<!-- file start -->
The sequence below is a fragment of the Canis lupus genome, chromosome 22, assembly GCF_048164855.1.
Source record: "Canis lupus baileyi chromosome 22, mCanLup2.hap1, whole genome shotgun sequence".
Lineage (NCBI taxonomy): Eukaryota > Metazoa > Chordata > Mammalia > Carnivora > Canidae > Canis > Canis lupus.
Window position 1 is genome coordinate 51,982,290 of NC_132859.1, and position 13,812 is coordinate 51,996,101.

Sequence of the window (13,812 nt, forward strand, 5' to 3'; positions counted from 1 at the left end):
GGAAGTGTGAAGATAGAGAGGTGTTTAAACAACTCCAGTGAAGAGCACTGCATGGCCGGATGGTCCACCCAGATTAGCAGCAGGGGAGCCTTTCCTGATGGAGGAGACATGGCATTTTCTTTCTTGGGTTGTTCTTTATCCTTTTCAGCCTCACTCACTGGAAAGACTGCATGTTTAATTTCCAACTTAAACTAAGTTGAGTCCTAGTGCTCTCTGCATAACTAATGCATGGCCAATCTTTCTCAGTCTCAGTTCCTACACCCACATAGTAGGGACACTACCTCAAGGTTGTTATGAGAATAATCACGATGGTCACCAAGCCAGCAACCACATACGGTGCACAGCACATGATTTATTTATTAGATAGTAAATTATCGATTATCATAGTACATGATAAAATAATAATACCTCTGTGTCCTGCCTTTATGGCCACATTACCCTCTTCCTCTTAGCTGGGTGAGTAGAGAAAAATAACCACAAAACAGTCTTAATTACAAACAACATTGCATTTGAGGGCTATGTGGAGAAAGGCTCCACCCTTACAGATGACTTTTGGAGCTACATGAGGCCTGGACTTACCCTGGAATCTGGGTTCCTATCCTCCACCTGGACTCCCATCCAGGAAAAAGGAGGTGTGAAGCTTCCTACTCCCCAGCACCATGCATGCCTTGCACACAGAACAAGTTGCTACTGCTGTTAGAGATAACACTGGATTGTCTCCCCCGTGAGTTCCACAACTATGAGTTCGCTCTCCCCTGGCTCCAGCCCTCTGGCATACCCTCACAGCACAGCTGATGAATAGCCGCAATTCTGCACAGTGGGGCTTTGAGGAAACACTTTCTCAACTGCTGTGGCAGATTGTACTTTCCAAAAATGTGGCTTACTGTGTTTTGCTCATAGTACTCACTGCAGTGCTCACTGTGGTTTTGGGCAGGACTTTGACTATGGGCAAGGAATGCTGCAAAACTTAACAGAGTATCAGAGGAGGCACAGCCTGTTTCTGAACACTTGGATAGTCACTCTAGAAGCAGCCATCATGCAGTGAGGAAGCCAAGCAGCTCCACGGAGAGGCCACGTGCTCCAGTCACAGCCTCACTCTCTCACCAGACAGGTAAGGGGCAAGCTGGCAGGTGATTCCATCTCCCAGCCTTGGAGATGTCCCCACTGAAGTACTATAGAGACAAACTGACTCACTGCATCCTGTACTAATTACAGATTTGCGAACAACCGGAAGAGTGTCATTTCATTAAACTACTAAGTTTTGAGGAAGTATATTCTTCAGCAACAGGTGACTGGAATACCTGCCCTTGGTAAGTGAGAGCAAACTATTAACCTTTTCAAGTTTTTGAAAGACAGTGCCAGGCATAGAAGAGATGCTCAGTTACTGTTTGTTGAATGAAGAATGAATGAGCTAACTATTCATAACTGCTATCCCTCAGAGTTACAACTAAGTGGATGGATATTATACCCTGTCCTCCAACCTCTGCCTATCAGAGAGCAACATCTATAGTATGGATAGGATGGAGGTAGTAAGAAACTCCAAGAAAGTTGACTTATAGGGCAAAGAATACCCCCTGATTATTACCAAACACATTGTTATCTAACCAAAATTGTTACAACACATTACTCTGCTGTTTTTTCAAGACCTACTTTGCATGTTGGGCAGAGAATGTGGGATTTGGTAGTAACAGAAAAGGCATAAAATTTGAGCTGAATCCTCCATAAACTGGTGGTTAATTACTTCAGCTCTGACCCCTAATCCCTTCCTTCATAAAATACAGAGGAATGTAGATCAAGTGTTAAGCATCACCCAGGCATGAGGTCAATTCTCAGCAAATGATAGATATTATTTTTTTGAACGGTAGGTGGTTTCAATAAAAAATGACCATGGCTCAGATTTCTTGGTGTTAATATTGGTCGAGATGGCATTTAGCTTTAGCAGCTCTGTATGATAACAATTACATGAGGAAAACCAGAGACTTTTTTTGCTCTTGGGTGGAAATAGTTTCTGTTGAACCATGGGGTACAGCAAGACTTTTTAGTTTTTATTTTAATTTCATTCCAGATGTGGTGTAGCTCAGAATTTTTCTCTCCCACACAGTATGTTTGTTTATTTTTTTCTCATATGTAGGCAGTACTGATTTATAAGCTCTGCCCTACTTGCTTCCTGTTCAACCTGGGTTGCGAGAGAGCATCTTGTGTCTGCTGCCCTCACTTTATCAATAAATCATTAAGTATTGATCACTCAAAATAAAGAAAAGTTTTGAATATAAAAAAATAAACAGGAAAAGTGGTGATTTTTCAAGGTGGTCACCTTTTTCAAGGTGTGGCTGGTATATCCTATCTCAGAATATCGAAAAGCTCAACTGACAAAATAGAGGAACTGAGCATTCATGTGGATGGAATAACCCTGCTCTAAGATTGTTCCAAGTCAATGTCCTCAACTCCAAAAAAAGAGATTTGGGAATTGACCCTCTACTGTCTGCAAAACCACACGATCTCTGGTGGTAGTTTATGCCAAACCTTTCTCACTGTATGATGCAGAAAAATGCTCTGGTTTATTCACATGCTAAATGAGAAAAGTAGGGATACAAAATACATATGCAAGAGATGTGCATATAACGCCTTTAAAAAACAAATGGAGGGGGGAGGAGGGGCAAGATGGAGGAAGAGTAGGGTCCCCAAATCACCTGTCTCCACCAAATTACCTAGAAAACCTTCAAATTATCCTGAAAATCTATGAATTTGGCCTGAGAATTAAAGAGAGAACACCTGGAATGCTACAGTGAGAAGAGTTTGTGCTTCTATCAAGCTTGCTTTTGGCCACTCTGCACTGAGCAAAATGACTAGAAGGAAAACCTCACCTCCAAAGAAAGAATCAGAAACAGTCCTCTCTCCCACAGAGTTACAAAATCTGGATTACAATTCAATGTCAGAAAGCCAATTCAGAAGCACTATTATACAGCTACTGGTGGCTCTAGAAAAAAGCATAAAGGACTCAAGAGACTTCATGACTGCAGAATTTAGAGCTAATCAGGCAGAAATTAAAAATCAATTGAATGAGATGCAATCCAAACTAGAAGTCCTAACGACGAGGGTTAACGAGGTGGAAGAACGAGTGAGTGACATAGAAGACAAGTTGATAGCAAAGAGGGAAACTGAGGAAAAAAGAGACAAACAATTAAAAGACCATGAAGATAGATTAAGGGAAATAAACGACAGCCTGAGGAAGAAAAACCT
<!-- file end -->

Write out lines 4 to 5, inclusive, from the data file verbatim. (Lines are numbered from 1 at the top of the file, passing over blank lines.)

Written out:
Window position 1 is genome coordinate 51,982,290 of NC_132859.1, and position 13,812 is coordinate 51,996,101.

Sequence of the window (13,812 nt, forward strand, 5' to 3'; positions counted from 1 at the left end):